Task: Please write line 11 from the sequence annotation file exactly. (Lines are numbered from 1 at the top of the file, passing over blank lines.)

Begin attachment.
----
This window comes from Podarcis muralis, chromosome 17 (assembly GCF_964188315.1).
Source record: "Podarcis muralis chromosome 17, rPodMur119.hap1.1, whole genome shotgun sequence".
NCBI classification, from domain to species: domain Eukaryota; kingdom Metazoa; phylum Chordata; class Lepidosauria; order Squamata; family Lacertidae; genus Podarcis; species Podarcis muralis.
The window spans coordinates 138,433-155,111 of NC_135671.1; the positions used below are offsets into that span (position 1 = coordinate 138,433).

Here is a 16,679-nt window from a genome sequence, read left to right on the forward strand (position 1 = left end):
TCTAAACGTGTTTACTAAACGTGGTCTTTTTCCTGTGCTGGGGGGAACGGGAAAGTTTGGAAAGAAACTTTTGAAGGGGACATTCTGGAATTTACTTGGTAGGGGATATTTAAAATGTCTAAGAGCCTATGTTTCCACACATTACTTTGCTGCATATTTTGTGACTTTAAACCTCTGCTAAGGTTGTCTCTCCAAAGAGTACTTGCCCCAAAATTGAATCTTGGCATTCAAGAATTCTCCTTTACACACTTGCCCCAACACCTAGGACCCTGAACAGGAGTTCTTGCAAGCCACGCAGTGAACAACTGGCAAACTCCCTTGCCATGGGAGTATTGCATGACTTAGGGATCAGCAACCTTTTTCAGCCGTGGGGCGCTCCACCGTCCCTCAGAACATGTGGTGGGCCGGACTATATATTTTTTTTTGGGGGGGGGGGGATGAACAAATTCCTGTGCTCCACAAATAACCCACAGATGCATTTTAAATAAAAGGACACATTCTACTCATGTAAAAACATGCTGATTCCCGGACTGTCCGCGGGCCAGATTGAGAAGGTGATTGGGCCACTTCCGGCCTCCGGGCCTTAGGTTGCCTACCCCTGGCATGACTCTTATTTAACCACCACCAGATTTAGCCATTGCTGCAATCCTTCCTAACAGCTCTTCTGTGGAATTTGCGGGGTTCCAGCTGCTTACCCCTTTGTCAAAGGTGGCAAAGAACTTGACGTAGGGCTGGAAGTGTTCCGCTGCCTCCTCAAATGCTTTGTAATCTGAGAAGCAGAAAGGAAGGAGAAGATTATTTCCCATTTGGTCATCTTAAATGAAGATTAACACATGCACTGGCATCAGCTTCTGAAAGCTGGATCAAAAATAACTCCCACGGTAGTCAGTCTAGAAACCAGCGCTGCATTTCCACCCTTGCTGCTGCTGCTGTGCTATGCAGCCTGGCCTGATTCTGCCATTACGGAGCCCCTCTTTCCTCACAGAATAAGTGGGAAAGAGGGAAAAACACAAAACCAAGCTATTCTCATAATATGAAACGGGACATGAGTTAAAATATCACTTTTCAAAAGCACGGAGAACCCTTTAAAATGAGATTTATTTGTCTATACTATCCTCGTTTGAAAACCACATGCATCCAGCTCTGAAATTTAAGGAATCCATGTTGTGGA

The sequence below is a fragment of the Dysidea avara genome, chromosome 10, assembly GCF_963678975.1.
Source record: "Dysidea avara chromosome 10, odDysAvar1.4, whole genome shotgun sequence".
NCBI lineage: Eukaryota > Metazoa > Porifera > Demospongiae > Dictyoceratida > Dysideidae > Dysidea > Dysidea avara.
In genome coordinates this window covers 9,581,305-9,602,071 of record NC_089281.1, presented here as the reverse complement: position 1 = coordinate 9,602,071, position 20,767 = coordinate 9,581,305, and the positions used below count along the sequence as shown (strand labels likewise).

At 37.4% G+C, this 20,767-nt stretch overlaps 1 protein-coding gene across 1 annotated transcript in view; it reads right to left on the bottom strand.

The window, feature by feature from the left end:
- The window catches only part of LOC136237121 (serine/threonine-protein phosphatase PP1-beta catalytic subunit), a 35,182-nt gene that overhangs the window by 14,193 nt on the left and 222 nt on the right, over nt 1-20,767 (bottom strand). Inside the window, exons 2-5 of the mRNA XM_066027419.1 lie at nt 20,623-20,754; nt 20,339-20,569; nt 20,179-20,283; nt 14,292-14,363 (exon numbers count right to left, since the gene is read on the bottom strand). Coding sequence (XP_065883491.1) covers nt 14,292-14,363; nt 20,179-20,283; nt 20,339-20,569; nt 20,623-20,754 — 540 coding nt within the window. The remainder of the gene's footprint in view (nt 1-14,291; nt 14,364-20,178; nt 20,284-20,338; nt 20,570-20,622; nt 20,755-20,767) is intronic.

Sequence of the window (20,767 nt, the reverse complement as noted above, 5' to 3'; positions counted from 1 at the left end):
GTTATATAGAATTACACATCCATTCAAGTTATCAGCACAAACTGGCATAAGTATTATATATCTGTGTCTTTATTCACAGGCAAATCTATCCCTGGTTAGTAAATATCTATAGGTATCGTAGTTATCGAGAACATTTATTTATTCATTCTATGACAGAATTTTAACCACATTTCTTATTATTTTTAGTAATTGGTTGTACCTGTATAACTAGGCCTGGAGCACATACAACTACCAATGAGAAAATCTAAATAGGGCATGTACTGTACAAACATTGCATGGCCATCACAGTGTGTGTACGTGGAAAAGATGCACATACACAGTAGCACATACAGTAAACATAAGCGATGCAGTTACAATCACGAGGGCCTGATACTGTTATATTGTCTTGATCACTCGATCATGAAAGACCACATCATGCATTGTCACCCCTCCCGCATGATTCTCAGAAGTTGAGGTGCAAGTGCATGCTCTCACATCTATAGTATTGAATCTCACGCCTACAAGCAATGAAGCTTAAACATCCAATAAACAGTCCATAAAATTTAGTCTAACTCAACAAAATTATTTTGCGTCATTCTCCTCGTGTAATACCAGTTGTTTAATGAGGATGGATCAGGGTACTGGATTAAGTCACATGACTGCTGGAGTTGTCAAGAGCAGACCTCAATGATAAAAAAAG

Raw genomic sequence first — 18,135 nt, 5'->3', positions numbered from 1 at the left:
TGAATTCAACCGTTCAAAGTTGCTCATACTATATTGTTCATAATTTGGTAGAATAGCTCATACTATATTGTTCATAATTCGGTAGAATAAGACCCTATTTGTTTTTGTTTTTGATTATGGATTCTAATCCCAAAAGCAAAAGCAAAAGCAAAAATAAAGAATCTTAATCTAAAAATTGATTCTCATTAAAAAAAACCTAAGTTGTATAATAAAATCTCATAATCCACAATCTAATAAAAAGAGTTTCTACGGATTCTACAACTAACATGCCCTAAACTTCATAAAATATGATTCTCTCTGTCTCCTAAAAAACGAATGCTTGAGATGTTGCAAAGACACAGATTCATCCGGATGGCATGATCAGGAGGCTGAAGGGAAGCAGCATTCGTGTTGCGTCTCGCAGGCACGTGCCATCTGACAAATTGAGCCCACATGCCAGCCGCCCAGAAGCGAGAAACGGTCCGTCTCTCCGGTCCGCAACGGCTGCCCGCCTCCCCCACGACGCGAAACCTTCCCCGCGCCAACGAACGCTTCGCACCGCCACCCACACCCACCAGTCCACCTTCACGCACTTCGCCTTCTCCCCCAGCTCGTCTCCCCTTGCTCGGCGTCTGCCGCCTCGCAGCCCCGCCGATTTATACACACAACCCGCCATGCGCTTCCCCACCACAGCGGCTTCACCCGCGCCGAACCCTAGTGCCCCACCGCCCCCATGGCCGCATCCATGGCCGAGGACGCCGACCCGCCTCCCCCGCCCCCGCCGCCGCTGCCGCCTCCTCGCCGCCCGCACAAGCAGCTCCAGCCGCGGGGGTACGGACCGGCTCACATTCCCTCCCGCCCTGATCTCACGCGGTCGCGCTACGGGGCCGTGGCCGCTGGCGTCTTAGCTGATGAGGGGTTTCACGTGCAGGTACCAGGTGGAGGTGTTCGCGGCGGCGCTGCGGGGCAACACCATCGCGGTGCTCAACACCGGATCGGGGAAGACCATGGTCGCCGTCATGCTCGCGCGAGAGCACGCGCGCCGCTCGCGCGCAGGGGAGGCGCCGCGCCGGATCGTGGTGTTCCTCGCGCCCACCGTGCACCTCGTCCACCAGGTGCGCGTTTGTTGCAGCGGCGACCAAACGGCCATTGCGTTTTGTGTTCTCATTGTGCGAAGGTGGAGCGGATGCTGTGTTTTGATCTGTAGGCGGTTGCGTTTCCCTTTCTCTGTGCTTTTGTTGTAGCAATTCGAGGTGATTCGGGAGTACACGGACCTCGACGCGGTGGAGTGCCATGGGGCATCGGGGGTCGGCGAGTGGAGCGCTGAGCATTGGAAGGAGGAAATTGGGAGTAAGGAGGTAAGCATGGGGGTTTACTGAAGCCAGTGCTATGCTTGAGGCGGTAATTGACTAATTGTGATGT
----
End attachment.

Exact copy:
At 37.4% G+C, this 20,767-nt stretch overlaps 1 protein-coding gene across 1 annotated transcript in view; it reads right to left on the bottom strand.